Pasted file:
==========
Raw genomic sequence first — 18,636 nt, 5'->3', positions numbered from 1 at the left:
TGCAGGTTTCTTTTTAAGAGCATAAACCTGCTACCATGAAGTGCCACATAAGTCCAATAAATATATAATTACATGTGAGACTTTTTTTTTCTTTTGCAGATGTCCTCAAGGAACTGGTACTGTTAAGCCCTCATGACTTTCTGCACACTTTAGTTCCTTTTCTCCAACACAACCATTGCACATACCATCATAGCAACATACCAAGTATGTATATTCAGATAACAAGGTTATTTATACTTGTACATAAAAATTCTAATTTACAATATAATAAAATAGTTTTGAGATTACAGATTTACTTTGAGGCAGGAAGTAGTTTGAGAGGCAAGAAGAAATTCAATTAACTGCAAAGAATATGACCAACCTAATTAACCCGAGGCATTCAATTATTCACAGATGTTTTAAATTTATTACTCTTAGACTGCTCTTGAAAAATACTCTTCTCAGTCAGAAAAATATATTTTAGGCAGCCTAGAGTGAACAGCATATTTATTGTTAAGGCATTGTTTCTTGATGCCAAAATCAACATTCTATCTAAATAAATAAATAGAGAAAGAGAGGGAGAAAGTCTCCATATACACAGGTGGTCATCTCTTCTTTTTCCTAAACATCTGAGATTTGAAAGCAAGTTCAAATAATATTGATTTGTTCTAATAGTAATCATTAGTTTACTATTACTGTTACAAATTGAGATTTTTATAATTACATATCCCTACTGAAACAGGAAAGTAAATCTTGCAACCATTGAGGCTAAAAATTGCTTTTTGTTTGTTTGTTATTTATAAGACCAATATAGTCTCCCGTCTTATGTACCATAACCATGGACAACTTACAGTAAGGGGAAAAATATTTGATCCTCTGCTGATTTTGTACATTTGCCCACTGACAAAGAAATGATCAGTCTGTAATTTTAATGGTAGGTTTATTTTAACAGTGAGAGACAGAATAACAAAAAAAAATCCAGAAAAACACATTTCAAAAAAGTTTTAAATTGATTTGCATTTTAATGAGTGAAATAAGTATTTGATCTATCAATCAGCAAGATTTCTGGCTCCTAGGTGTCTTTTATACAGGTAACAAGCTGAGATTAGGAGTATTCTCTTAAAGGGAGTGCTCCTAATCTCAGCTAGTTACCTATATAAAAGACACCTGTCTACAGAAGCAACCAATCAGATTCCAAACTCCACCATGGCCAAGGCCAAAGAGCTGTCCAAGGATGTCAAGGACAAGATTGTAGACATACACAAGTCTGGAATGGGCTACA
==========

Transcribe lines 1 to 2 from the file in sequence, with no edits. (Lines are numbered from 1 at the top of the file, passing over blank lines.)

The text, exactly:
Raw genomic sequence first — 18,636 nt, 5'->3', positions numbered from 1 at the left:
TGCAGGTTTCTTTTTAAGAGCATAAACCTGCTACCATGAAGTGCCACATAAGTCCAATAAATATATAATTACATGTGAGACTTTTTTTTTCTTTTGCAGATGTCCTCAAGGAACTGGTACTGTTAAGCCCTCATGACTTTCTGCACACTTTAGTTCCTTTTCTCCAACACAACCATTGCACATACCATCATAGCAACATACCAAGTATGTATATTCAGATAACAAGGTTATTTATACTTGTACATAAAAATTCTAATTTACAATATAATAAAATAGTTTTGAGATTACAGATTTACTTTGAGGCAGGAAGTAGTTTGAGAGGCAAGAAGAAATTCAATTAACTGCAAAGAATATGACCAACCTAATTAACCCGAGGCATTCAATTATTCACAGATGTTTTAAATTTATTACTCTTAGACTGCTCTTGAAAAATACTCTTCTCAGTCAGAAAAATATATTTTAGGCAGCCTAGAGTGAACAGCATATTTATTGTTAAGGCATTGTTTCTTGATGCCAAAATCAACATTCTATCTAAATAAATAAATAGAGAAAGAGAGGGAGAAAGTCTCCATATACACAGGTGGTCATCTCTTCTTTTTCCTAAACATCTGAGATTTGAAAGCAAGTTCAAATAATATTGATTTGTTCTAATAGTAATCATTAGTTTACTATTACTGTTACAAATTGAGATTTTTATAATTACATATCCCTACTGAAACAGGAAAGTAAATCTTGCAACCATTGAGGCTAAAAATTGCTTTTTGTTTGTTTGTTATTTATAAGACCAATATAGTCTCCCGTCTTATGTACCATAACCATGGACAACTTACAGTAAGGGGAAAAATATTTGATCCTCTGCTGATTTTGTACATTTGCCCACTGACAAAGAAATGATCAGTCTGTAATTTTAATGGTAGGTTTATTTTAACAGTGAGAGACAGAATAACAAAAAAAAATCCAGAAAAACACATTTCAAAAAAGTTTTAAATTGATTTGCATTTTAATGAGTGAAATAAGTATTTGATCTATCAATCAGCAAGATTTCTGGCTCCTAGGTGTCTTTTATACAGGTAACAAGCTGAGATTAGGAGTATTCTCTTAAAGGGAGTGCTCCTAATCTCAGCTAGTTACCTATATAAAAGACACCTGTCTACAGAAGCAACCAATCAGATTCCAAACTCCACCATGGCCAAGGCCAAAGAGCTGTCCAAGGATGTCAAGGACAAGATTGTAGACATACACAAGTCTGGAATGGGCTACA